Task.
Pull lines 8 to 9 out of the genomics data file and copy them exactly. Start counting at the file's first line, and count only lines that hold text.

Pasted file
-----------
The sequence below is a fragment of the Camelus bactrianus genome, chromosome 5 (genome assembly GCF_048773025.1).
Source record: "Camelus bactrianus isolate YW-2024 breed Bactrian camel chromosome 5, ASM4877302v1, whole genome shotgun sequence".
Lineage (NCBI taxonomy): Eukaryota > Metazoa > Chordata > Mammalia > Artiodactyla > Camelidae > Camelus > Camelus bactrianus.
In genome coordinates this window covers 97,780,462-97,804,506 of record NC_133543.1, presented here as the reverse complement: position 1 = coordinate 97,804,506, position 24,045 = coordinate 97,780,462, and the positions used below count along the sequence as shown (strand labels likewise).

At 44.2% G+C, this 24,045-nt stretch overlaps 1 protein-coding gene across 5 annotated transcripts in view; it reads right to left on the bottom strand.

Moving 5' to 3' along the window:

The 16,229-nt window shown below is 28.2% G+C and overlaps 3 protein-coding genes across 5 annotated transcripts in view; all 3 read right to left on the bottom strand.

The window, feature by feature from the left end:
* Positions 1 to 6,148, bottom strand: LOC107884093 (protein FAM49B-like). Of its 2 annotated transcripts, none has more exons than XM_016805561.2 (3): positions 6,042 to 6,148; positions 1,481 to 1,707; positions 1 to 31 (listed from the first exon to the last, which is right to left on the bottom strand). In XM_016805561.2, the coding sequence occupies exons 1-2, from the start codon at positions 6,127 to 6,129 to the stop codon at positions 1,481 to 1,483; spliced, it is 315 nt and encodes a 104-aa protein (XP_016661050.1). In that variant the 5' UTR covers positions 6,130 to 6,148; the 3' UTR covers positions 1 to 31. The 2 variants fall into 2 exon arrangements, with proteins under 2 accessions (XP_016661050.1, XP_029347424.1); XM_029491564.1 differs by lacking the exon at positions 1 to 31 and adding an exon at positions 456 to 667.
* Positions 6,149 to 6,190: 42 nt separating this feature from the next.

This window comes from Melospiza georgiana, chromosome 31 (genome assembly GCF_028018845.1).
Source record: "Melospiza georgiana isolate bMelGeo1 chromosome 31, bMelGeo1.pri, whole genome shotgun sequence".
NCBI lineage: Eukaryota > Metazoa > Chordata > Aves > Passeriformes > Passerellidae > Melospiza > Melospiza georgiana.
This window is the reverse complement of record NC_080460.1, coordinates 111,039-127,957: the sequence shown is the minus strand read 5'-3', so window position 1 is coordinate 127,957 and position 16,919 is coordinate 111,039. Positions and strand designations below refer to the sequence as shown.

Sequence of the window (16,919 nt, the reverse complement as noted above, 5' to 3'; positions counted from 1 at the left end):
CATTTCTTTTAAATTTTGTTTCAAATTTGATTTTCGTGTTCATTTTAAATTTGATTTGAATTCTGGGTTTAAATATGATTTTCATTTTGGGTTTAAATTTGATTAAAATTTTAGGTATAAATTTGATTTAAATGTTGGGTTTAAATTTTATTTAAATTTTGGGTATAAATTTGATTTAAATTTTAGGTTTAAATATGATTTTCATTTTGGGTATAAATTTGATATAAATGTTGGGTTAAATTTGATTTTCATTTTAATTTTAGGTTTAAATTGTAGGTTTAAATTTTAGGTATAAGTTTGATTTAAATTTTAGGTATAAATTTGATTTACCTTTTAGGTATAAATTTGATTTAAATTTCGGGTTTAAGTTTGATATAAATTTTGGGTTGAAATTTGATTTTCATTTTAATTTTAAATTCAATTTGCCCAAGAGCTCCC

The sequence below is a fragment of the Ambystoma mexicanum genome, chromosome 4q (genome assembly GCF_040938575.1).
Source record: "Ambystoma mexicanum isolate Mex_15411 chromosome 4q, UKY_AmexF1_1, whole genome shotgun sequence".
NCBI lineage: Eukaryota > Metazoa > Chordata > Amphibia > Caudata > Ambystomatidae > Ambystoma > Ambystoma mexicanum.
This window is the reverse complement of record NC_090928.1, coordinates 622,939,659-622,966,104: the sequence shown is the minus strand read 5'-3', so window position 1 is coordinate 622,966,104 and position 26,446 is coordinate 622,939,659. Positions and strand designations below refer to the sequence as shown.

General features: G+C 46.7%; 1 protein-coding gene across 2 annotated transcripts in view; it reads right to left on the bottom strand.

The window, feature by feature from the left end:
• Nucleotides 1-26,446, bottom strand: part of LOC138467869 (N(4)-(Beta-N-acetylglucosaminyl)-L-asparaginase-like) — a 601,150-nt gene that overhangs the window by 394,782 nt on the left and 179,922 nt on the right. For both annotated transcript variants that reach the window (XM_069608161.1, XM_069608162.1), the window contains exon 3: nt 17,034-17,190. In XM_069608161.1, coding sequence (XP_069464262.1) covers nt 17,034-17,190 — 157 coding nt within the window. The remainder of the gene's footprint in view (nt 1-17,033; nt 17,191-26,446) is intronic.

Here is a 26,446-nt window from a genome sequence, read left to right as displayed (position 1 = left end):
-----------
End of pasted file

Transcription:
The window, feature by feature from the left end:
* Positions 1 to 6,148, bottom strand: LOC107884093 (protein FAM49B-like). Of its 2 annotated transcripts, none has more exons than XM_016805561.2 (3): positions 6,042 to 6,148; positions 1,481 to 1,707; positions 1 to 31 (listed from the first exon to the last, which is right to left on the bottom strand). In XM_016805561.2, the coding sequence occupies exons 1-2, from the start codon at positions 6,127 to 6,129 to the stop codon at positions 1,481 to 1,483; spliced, it is 315 nt and encodes a 104-aa protein (XP_016661050.1). In that variant the 5' UTR covers positions 6,130 to 6,148; the 3' UTR covers positions 1 to 31. The 2 variants fall into 2 exon arrangements, with proteins under 2 accessions (XP_016661050.1, XP_029347424.1); XM_029491564.1 differs by lacking the exon at positions 1 to 31 and adding an exon at positions 456 to 667.